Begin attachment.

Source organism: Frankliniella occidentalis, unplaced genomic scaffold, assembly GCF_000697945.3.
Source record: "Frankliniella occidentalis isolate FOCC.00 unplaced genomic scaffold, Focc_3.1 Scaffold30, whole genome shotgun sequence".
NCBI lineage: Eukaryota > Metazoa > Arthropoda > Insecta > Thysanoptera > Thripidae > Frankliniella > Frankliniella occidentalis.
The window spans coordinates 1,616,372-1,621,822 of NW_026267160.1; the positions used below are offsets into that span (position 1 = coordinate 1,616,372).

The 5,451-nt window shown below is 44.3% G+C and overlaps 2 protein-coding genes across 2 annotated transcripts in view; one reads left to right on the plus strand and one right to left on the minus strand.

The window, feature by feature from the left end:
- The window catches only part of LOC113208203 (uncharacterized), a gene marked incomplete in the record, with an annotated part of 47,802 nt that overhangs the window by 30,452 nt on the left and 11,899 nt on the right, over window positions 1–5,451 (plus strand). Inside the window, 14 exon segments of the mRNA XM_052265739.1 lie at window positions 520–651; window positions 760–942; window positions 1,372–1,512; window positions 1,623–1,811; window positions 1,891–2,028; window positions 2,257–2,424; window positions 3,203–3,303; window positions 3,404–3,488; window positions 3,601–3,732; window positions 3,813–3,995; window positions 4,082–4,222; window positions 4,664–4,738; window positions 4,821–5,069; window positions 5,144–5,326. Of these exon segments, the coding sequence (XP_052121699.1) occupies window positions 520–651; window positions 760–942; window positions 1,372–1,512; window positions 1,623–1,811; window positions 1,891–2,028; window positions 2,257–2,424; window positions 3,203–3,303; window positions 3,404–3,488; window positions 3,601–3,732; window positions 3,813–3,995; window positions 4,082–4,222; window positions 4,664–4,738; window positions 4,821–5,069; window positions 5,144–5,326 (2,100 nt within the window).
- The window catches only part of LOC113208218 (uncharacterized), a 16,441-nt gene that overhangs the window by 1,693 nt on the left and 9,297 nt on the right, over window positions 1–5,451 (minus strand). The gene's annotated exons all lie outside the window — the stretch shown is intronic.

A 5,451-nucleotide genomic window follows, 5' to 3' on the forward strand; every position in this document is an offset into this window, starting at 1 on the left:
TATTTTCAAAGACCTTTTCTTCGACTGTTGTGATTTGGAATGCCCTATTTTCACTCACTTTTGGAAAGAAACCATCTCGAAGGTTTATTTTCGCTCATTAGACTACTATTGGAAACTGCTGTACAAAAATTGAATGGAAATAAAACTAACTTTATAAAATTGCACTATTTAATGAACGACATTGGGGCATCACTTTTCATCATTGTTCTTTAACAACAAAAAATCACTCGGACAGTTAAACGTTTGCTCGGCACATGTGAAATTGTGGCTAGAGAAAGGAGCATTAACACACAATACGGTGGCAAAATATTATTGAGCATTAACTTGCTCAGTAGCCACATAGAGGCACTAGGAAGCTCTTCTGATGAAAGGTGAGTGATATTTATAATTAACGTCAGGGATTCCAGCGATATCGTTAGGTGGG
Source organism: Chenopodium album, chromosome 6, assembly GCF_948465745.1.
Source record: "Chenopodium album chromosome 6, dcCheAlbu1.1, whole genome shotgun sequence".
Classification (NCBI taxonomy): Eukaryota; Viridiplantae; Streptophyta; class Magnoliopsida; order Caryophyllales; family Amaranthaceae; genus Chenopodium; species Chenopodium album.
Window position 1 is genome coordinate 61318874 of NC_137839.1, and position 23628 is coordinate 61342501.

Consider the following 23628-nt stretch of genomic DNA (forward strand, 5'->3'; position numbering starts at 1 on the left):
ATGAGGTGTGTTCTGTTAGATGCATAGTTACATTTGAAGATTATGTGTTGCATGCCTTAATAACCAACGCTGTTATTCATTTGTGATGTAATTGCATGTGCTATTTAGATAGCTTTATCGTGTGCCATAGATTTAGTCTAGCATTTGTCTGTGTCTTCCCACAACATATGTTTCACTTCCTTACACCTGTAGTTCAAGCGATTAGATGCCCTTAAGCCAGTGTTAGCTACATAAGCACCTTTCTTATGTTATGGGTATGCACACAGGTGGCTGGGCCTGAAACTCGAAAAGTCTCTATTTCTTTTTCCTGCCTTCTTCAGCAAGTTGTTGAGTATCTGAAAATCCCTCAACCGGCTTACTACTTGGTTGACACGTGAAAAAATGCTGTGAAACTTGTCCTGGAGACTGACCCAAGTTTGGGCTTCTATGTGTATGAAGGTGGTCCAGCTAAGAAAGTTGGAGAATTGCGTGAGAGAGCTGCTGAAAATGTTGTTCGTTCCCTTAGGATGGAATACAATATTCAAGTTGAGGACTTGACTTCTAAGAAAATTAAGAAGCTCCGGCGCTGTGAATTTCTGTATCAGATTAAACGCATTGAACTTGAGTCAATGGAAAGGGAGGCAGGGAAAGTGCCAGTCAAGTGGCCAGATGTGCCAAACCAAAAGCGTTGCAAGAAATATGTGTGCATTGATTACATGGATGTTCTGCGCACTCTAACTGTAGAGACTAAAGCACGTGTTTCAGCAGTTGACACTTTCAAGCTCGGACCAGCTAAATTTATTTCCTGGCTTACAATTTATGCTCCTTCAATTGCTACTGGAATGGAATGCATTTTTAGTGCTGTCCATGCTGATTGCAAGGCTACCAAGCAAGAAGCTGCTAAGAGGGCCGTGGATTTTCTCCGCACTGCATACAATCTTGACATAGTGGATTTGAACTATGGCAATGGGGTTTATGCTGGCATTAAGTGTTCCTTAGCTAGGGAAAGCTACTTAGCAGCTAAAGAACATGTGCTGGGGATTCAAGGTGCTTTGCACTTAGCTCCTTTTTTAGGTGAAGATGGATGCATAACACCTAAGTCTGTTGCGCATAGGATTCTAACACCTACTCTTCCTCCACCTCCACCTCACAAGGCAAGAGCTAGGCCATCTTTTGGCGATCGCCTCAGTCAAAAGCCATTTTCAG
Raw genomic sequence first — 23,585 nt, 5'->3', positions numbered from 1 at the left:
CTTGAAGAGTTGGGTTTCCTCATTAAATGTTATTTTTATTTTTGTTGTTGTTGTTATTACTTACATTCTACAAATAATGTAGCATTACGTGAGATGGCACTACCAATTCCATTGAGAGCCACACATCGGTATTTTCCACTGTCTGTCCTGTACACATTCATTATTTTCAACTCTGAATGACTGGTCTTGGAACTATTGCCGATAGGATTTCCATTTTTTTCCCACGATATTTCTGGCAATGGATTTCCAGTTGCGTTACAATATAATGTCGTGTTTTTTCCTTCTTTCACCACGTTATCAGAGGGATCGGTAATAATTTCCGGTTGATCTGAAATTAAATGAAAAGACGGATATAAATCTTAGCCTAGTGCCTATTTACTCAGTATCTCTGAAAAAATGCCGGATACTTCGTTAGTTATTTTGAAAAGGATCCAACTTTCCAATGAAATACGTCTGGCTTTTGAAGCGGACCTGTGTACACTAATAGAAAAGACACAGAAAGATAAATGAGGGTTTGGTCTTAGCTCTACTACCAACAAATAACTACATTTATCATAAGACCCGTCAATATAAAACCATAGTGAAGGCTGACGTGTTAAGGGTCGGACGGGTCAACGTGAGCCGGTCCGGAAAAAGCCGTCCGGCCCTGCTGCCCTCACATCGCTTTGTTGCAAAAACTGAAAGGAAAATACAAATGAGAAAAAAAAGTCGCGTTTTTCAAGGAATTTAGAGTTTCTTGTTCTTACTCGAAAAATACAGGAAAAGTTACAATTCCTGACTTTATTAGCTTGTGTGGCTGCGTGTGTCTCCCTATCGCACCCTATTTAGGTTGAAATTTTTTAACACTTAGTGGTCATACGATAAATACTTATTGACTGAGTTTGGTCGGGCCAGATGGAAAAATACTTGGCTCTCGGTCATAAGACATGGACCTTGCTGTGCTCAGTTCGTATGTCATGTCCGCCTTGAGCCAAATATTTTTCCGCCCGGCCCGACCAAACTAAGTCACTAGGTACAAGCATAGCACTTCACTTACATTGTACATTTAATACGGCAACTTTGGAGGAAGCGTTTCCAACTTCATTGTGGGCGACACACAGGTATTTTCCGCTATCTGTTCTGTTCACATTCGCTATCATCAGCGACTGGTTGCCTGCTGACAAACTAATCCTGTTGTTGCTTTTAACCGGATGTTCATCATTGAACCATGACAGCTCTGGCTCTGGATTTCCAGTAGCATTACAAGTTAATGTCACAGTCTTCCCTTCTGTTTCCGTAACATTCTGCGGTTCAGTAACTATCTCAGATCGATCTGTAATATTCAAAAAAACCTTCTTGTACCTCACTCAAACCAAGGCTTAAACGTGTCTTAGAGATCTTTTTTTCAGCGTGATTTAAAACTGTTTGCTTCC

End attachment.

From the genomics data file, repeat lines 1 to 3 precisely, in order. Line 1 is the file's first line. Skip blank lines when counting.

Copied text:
Source organism: Frankliniella occidentalis, unplaced genomic scaffold, assembly GCF_000697945.3.
Source record: "Frankliniella occidentalis isolate FOCC.00 unplaced genomic scaffold, Focc_3.1 Scaffold30, whole genome shotgun sequence".
NCBI lineage: Eukaryota > Metazoa > Arthropoda > Insecta > Thysanoptera > Thripidae > Frankliniella > Frankliniella occidentalis.